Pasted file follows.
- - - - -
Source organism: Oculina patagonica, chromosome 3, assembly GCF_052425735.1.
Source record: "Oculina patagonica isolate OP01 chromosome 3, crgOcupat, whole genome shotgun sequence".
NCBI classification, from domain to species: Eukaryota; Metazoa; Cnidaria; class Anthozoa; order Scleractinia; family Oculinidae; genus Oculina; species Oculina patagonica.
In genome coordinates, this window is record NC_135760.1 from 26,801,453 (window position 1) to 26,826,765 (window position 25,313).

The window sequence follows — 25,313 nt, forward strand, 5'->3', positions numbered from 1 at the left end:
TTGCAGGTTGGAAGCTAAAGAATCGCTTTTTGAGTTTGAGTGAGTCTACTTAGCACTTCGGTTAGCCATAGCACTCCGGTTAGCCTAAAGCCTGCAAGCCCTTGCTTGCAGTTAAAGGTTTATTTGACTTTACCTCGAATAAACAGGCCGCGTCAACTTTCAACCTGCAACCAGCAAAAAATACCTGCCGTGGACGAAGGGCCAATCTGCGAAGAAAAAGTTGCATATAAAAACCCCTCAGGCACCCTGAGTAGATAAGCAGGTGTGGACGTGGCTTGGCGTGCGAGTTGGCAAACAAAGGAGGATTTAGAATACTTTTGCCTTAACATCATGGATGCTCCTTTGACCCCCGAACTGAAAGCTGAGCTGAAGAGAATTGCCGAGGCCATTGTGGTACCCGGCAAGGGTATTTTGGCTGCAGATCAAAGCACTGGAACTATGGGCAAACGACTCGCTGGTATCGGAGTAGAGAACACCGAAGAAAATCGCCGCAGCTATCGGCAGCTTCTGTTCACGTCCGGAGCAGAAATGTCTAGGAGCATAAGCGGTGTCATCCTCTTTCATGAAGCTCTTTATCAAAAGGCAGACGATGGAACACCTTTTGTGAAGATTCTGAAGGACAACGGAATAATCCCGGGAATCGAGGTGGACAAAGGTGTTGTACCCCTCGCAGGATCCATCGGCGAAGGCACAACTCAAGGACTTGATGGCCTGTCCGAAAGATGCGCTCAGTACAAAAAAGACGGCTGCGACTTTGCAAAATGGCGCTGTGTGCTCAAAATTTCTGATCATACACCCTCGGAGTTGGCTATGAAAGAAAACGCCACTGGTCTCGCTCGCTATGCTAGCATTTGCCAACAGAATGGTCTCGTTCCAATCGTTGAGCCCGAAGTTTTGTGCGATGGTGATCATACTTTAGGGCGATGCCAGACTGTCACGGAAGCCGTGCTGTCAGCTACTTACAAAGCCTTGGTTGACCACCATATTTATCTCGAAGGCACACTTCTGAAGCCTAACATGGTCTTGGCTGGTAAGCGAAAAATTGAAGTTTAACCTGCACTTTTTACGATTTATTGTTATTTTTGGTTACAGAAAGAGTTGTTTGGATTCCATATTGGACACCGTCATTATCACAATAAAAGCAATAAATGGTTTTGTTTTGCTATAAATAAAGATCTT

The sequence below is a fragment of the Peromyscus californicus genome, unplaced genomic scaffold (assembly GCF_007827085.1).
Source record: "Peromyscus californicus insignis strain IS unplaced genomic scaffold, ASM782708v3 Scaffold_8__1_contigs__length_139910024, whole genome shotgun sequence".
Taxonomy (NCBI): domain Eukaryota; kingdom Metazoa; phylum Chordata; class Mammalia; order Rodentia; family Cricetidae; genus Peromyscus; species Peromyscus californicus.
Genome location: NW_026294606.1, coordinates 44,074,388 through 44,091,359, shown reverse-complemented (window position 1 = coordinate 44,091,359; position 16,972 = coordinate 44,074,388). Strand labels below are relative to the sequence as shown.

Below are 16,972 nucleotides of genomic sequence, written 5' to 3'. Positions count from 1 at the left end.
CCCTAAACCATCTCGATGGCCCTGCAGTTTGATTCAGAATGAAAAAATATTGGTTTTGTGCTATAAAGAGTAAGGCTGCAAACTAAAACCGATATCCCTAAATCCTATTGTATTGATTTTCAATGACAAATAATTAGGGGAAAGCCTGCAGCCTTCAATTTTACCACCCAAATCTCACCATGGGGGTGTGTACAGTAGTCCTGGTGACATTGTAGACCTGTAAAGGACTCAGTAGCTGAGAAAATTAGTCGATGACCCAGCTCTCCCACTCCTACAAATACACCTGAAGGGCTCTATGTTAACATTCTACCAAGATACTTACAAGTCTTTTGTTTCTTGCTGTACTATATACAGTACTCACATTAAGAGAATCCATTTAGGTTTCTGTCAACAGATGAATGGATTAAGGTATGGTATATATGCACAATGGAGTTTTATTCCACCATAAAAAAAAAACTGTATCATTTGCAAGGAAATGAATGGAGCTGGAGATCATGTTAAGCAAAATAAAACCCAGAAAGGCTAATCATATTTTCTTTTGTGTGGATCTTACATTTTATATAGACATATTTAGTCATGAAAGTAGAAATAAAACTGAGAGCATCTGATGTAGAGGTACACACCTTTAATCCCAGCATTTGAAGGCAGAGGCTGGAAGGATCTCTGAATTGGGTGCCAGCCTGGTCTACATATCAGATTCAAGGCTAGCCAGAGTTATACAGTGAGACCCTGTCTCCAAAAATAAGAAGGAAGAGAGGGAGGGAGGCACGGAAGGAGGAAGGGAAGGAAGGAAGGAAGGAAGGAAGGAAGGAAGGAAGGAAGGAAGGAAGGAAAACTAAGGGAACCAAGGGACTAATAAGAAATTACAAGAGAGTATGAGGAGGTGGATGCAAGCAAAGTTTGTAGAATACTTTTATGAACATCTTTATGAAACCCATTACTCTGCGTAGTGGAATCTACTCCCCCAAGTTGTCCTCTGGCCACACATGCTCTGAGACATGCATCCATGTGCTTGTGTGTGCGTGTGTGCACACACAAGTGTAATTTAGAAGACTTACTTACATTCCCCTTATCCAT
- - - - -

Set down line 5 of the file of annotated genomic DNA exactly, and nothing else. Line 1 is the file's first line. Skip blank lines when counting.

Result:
The window sequence follows — 25,313 nt, forward strand, 5'->3', positions numbered from 1 at the left end: